Up to 10 young peregrine falcons will be released in the Payette National Forest next year, the first release in the forest since the endangered species' numbers declined drastically decades ago.

It also will be one of 10 releases totaling at least 30 falcons planned statewide this summer.Using falcon chicks hatched in captivity at The Peregrine Fund's World Center for Birds of Prey south of Boise, the Payette National Forest and Department of Fish and Game plan to set up a "hack box" about 30 miles north of Council. A "hack box" is an artificial nest.

Bill Noblitt, wildlife biologist for the forest, said the release site, in the "High Dive" area just south of the Seven Devils Mountains, was picked to reduce predation from owls and eagles. The location also should balance two other release sites in central Idaho.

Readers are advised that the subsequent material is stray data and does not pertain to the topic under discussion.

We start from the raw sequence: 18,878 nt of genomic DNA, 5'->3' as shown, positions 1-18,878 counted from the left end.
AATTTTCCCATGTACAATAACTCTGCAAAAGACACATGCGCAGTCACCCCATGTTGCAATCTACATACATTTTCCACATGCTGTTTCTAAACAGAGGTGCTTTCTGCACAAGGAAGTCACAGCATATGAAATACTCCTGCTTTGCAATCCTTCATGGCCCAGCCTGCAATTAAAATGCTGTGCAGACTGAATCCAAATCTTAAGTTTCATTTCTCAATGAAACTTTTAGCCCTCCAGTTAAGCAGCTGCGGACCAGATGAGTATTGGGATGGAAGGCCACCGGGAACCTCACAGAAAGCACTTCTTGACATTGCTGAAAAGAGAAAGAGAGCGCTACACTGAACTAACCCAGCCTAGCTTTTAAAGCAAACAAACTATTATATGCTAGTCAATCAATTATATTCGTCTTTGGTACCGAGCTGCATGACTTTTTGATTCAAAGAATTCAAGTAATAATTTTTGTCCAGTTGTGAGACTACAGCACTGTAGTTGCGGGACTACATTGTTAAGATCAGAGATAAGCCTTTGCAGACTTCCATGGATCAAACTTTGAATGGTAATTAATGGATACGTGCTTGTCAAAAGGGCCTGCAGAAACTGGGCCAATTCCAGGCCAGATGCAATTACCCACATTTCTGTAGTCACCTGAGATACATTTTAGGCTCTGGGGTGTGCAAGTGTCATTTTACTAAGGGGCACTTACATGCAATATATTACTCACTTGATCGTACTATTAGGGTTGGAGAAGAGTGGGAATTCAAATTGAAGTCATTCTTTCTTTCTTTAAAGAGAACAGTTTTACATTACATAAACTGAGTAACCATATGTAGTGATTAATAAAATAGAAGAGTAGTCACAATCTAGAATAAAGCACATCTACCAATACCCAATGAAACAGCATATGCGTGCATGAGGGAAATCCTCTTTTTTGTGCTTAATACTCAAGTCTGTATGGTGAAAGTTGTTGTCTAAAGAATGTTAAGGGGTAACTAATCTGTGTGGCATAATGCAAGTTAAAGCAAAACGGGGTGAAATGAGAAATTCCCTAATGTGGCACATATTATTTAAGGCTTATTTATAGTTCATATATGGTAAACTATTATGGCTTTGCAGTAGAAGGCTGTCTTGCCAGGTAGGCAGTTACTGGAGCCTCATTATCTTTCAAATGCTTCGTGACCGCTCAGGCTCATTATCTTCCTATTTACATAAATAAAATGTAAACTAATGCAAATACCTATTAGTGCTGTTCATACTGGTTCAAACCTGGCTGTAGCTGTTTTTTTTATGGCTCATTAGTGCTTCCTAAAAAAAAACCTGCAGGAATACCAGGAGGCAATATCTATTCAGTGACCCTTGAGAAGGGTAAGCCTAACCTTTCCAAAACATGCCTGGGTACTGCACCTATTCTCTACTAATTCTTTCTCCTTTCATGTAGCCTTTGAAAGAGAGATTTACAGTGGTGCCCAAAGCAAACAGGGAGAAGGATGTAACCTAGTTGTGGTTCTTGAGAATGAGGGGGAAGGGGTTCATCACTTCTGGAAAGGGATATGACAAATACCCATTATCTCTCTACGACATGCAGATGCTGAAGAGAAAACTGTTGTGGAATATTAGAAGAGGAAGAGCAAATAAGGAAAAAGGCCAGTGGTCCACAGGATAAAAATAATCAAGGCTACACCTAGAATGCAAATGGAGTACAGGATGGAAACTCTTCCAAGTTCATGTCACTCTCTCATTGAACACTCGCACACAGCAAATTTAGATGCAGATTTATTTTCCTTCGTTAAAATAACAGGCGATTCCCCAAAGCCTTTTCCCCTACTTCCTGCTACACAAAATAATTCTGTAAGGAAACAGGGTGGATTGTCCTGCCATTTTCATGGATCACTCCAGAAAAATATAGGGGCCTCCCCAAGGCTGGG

"The site is designed as an intermediate site to tie them all together," Noblitt said.

The other two sites are located on Boise Cascade Corp. timber land near Cascade and atop a Nez Perce National Forest lookout near Riggins.

"Initially, we wanted to put them in Hells Canyon, but there's too many great horned owls and golden eagles up there," he said. "But this site is above tree line, and predation is less likely."

In contrast to urban releases of peregrine falcons, such as last summer in Boise, juvenile birds released in the wild must survive in the world of nature. Noblitt said a golden eagle was found roosting on one of the old hack boxes in the Nez Perce forest, waiting for more falcons to eat.

Lisa Langelier, a spokesman for The Peregrine Fund, said great horned owls come after peregrine chicks at night, eating all the young and killing the adult female as well, if she is present.

Peregrine falcons once were abundant in Idaho but their numbers fell sharply starting in the late 1940s because of the use of chemicals such as DDT.